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Early Breast Cancer Detection Saves Lives
By Yetunde Adigun, MD
According to the American Cancer Society, when breast cancer is detected early and is still localized, which means it hasn’t spread outside the breast, the 5-year survival rate is 99%. In cases where breast cancer that’s been caught early has spread outside the breast to nearby structures or lymph nodes, the survival rate is 86%.
Regular Mammograms Are Your Best Defense
Mammograms are the best tool we have to detect breast cancer at its earliest stages. Both 2D and 3D mammograms take X-ray pictures of the breasts. A radiologist reviews these images for any abnormalities that may indicate an early sign of breast cancer.
The American Congress of Obstetricians and Gynecologists recommends that women with average risk should have a mammogram every year starting at age 45, and women 55 and older should have one every two years unless otherwise directed by their physician. Women at increased risk due to family history or past breast cancer should consult their doctor about the benefits and limitations of more frequent screening.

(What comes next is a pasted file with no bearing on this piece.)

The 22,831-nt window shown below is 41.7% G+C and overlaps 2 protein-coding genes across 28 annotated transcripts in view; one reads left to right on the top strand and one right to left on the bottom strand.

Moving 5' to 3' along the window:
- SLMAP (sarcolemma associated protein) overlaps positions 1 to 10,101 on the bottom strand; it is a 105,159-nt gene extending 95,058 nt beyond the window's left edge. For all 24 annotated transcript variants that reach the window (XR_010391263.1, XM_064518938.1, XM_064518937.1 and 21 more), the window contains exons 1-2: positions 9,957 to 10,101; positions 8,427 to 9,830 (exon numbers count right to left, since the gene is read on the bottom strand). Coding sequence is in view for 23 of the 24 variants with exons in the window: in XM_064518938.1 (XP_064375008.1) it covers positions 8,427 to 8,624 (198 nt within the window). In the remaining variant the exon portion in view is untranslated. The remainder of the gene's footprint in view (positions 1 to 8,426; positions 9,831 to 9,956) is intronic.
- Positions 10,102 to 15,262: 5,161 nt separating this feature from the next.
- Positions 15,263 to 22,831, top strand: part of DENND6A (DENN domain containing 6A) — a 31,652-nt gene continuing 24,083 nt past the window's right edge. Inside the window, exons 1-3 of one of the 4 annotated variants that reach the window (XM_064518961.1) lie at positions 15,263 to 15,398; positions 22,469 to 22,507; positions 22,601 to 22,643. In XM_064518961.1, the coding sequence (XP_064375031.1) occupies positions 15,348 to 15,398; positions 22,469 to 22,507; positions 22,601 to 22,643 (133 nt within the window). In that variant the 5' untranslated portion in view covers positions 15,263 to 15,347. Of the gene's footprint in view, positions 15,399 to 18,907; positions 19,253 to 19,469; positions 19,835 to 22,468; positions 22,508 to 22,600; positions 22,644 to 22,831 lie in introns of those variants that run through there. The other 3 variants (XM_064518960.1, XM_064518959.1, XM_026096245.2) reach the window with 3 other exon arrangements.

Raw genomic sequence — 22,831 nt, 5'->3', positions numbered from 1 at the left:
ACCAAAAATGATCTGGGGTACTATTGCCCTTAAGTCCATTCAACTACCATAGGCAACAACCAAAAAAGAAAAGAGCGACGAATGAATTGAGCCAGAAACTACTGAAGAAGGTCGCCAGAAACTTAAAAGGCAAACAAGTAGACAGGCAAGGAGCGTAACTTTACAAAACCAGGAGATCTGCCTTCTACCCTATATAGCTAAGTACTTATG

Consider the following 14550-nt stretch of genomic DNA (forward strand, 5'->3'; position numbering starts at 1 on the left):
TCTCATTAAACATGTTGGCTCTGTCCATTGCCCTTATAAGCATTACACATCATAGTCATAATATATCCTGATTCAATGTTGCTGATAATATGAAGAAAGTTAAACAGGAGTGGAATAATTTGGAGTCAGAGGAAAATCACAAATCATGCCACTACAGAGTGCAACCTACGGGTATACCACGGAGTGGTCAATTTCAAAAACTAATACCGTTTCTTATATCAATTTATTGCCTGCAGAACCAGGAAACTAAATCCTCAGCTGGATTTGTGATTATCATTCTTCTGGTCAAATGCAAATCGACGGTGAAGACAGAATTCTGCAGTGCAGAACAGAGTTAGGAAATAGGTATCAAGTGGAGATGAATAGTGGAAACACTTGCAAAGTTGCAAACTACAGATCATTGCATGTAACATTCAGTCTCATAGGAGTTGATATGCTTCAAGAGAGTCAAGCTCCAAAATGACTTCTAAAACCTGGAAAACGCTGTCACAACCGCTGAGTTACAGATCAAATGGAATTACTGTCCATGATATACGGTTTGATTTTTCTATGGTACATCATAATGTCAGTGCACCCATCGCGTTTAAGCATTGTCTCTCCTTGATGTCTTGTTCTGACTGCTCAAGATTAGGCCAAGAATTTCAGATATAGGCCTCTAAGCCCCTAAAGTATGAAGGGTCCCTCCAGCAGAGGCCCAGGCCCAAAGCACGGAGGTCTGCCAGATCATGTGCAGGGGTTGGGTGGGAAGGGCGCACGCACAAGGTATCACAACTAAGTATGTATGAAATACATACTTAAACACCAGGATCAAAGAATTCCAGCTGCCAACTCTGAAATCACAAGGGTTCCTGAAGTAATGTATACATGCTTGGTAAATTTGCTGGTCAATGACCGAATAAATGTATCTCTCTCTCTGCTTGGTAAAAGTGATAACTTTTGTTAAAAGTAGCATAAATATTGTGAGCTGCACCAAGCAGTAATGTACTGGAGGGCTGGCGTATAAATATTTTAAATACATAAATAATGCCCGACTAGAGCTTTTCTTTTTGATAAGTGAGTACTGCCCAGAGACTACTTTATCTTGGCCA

Breast Self-Exams Should Start at Age 20
Mammograms are effective and safe, but a small percentage of breast cancers can’t be detected by mammography, so women should be proactive when it comes to their breast health. Once a month, every woman aged 20 and older should perform a breast self-exam. If you know the look and feel of your breasts and you’re checking them monthly, then you're likely to notice any change.
The best time to check for changes is one week after your period. If you’re no longer having periods, perform the self-exam the same day each month. Look for lumps, changes in skin texture, unusual tenderness, or discharge.
If you do notice any changes, make an appointment with your primary care physician or OB/GYN as soon as possible so they can determine if a breast ultrasound or other diagnostics are needed.